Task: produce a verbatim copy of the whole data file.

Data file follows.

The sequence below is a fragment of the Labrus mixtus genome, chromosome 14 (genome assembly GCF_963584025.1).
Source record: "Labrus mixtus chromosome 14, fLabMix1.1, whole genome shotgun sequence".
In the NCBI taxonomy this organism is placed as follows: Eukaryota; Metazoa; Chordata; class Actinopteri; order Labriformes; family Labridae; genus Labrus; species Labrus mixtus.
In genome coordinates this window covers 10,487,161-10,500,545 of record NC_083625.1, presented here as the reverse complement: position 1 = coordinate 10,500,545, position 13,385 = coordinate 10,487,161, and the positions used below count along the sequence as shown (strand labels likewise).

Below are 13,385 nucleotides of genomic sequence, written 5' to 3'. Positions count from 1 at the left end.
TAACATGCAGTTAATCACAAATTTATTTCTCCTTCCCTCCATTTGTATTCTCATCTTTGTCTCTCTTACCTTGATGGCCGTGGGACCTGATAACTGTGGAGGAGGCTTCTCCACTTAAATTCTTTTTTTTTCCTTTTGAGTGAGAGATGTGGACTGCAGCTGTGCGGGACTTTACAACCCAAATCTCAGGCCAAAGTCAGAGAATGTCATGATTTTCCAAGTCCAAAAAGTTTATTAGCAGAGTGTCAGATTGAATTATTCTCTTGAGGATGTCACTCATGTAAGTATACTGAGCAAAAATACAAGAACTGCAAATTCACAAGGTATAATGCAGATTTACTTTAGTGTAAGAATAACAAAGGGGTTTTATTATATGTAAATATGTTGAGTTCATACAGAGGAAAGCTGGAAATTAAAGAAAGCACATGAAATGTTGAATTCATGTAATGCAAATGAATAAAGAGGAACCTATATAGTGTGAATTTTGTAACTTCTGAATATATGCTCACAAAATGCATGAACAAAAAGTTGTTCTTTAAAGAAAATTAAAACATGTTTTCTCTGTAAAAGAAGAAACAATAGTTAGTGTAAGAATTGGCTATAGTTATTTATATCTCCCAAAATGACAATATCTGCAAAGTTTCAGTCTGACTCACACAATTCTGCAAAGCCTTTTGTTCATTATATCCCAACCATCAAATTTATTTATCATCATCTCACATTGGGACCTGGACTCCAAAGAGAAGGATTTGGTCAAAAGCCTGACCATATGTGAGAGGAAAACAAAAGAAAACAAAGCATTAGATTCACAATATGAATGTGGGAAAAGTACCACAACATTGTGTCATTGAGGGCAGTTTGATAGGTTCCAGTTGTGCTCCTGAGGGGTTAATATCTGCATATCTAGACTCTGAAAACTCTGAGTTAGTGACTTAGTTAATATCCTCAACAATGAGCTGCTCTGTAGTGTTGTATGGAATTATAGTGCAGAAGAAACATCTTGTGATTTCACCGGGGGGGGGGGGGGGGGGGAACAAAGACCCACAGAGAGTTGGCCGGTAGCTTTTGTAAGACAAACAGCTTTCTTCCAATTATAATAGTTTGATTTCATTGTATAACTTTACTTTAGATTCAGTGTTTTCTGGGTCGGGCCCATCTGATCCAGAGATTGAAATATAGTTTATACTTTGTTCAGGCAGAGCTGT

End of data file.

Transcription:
The sequence below is a fragment of the Labrus mixtus genome, chromosome 14 (genome assembly GCF_963584025.1).
Source record: "Labrus mixtus chromosome 14, fLabMix1.1, whole genome shotgun sequence".
In the NCBI taxonomy this organism is placed as follows: Eukaryota; Metazoa; Chordata; class Actinopteri; order Labriformes; family Labridae; genus Labrus; species Labrus mixtus.
In genome coordinates this window covers 10,487,161-10,500,545 of record NC_083625.1, presented here as the reverse complement: position 1 = coordinate 10,500,545, position 13,385 = coordinate 10,487,161, and the positions used below count along the sequence as shown (strand labels likewise).

Below are 13,385 nucleotides of genomic sequence, written 5' to 3'. Positions count from 1 at the left end.
TAACATGCAGTTAATCACAAATTTATTTCTCCTTCCCTCCATTTGTATTCTCATCTTTGTCTCTCTTACCTTGATGGCCGTGGGACCTGATAACTGTGGAGGAGGCTTCTCCACTTAAATTCTTTTTTTTTCCTTTTGAGTGAGAGATGTGGACTGCAGCTGTGCGGGACTTTACAACCCAAATCTCAGGCCAAAGTCAGAGAATGTCATGATTTTCCAAGTCCAAAAAGTTTATTAGCAGAGTGTCAGATTGAATTATTCTCTTGAGGATGTCACTCATGTAAGTATACTGAGCAAAAATACAAGAACTGCAAATTCACAAGGTATAATGCAGATTTACTTTAGTGTAAGAATAACAAAGGGGTTTTATTATATGTAAATATGTTGAGTTCATACAGAGGAAAGCTGGAAATTAAAGAAAGCACATGAAATGTTGAATTCATGTAATGCAAATGAATAAAGAGGAACCTATATAGTGTGAATTTTGTAACTTCTGAATATATGCTCACAAAATGCATGAACAAAAAGTTGTTCTTTAAAGAAAATTAAAACATGTTTTCTCTGTAAAAGAAGAAACAATAGTTAGTGTAAGAATTGGCTATAGTTATTTATATCTCCCAAAATGACAATATCTGCAAAGTTTCAGTCTGACTCACACAATTCTGCAAAGCCTTTTGTTCATTATATCCCAACCATCAAATTTATTTATCATCATCTCACATTGGGACCTGGACTCCAAAGAGAAGGATTTGGTCAAAAGCCTGACCATATGTGAGAGGAAAACAAAAGAAAACAAAGCATTAGATTCACAATATGAATGTGGGAAAAGTACCACAACATTGTGTCATTGAGGGCAGTTTGATAGGTTCCAGTTGTGCTCCTGAGGGGTTAATATCTGCATATCTAGACTCTGAAAACTCTGAGTTAGTGACTTAGTTAATATCCTCAACAATGAGCTGCTCTGTAGTGTTGTATGGAATTATAGTGCAGAAGAAACATCTTGTGATTTCACCGGGGGGGGGGGGGGGGGGGAACAAAGACCCACAGAGAGTTGGCCGGTAGCTTTTGTAAGACAAACAGCTTTCTTCCAATTATAATAGTTTGATTTCATTGTATAACTTTACTTTAGATTCAGTGTTTTCTGGGTCGGGCCCATCTGATCCAGAGATTGAAATATAGTTTATACTTTGTTCAGGCAGAGCTGT